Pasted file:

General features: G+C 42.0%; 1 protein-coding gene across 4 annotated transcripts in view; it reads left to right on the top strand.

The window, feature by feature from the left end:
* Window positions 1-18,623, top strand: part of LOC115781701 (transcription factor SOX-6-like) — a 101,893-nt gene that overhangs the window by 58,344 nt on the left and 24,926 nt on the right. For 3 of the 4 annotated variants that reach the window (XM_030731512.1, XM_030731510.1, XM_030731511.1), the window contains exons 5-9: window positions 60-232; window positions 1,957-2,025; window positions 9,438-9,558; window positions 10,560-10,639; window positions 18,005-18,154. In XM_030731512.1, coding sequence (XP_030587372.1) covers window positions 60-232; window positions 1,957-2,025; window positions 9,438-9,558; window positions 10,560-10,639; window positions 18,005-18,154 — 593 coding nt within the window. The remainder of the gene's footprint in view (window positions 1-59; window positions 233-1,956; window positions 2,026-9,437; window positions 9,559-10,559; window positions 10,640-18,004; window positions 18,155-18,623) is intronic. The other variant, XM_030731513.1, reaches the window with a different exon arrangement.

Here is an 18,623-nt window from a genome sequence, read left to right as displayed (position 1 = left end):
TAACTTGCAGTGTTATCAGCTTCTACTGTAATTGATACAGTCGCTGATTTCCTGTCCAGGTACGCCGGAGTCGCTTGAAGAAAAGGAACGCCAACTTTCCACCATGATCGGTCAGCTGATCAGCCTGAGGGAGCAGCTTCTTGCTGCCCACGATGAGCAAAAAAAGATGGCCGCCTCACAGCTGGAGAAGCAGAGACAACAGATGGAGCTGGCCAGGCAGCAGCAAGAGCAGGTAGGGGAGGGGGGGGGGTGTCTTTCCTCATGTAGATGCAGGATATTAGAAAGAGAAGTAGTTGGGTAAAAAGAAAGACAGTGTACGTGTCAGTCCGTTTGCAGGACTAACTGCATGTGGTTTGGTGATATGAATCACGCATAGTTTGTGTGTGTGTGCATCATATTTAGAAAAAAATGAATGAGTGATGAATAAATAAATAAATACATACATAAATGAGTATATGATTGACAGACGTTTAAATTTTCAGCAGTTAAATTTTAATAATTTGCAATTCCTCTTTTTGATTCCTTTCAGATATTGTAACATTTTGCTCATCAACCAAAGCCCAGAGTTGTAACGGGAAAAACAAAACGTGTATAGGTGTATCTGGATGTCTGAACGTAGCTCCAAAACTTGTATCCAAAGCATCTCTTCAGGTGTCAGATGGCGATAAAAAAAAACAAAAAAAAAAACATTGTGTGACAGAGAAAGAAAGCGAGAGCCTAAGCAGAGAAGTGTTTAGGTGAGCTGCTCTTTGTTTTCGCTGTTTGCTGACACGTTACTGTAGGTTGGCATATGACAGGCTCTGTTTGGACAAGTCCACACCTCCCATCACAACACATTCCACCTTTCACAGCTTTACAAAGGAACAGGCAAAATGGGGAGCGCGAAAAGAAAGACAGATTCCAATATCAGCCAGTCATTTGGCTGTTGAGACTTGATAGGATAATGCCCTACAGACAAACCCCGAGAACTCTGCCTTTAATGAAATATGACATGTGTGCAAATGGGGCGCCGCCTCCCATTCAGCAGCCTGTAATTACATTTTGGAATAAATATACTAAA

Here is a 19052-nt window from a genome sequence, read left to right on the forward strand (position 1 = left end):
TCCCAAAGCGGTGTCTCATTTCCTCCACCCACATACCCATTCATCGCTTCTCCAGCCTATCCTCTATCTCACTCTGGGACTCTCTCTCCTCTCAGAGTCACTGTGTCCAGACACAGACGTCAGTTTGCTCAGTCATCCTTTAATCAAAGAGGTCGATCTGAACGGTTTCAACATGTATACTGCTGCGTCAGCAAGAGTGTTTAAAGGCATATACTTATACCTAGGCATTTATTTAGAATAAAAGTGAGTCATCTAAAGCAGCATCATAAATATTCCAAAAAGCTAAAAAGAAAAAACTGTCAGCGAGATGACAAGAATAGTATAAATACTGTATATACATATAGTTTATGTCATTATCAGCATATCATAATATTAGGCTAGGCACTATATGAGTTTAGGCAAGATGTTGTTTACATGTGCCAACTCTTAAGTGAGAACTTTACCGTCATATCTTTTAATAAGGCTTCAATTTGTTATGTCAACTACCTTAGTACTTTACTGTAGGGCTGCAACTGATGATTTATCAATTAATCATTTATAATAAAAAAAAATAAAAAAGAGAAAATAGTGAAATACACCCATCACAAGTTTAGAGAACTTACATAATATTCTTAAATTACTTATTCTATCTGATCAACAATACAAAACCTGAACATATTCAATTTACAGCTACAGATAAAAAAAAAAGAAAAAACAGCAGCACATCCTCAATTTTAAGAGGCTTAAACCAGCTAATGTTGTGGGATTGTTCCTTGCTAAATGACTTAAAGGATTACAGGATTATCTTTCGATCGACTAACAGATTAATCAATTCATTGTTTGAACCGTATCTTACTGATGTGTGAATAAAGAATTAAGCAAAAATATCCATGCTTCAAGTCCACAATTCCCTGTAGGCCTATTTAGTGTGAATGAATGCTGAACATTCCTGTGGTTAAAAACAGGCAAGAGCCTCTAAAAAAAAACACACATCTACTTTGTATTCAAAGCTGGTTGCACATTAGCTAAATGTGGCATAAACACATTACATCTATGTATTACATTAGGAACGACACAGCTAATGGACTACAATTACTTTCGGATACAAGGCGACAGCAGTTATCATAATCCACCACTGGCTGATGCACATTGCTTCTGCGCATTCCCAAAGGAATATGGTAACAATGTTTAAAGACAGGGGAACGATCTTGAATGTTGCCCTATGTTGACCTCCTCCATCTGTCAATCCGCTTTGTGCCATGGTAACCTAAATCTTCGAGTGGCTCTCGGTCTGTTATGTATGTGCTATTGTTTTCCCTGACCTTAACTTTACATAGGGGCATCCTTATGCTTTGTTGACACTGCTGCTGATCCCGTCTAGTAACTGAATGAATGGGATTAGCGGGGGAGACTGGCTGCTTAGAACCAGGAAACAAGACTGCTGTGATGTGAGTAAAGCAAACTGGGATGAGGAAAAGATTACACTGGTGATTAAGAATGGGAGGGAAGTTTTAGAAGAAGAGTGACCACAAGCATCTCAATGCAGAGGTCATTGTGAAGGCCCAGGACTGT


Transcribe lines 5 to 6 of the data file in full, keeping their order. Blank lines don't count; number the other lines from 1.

TAACTTGCAGTGTTATCAGCTTCTACTGTAATTGATACAGTCGCTGATTTCCTGTCCAGGTACGCCGGAGTCGCTTGAAGAAAAGGAACGCCAACTTTCCACCATGATCGGTCAGCTGATCAGCCTGAGGGAGCAGCTTCTTGCTGCCCACGATGAGCAAAAAAAGATGGCCGCCTCACAGCTGGAGAAGCAGAGACAACAGATGGAGCTGGCCAGGCAGCAGCAAGAGCAGGTAGGGGAGGGGGGGGGGTGTCTTTCCTCATGTAGATGCAGGATATTAGAAAGAGAAGTAGTTGGGTAAAAAGAAAGACAGTGTACGTGTCAGTCCGTTTGCAGGACTAACTGCATGTGGTTTGGTGATATGAATCACGCATAGTTTGTGTGTGTGTGCATCATATTTAGAAAAAAATGAATGAGTGATGAATAAATAAATAAATACATACATAAATGAGTATATGATTGACAGACGTTTAAATTTTCAGCAGTTAAATTTTAATAATTTGCAATTCCTCTTTTTGATTCCTTTCAGATATTGTAACATTTTGCTCATCAACCAAAGCCCAGAGTTGTAACGGGAAAAACAAAACGTGTATAGGTGTATCTGGATGTCTGAACGTAGCTCCAAAACTTGTATCCAAAGCATCTCTTCAGGTGTCAGATGGCGATAAAAAAAAACAAAAAAAAAAACATTGTGTGACAGAGAAAGAAAGCGAGAGCCTAAGCAGAGAAGTGTTTAGGTGAGCTGCTCTTTGTTTTCGCTGTTTGCTGACACGTTACTGTAGGTTGGCATATGACAGGCTCTGTTTGGACAAGTCCACACCTCCCATCACAACACATTCCACCTTTCACAGCTTTACAAAGGAACAGGCAAAATGGGGAGCGCGAAAAGAAAGACAGATTCCAATATCAGCCAGTCATTTGGCTGTTGAGACTTGATAGGATAATGCCCTACAGACAAACCCCGAGAACTCTGCCTTTAATGAAATATGACATGTGTGCAAATGGGGCGCCGCCTCCCATTCAGCAGCCTGTAATTACATTTTGGAATAAATATACTAAA

Here is a 19052-nt window from a genome sequence, read left to right on the forward strand (position 1 = left end):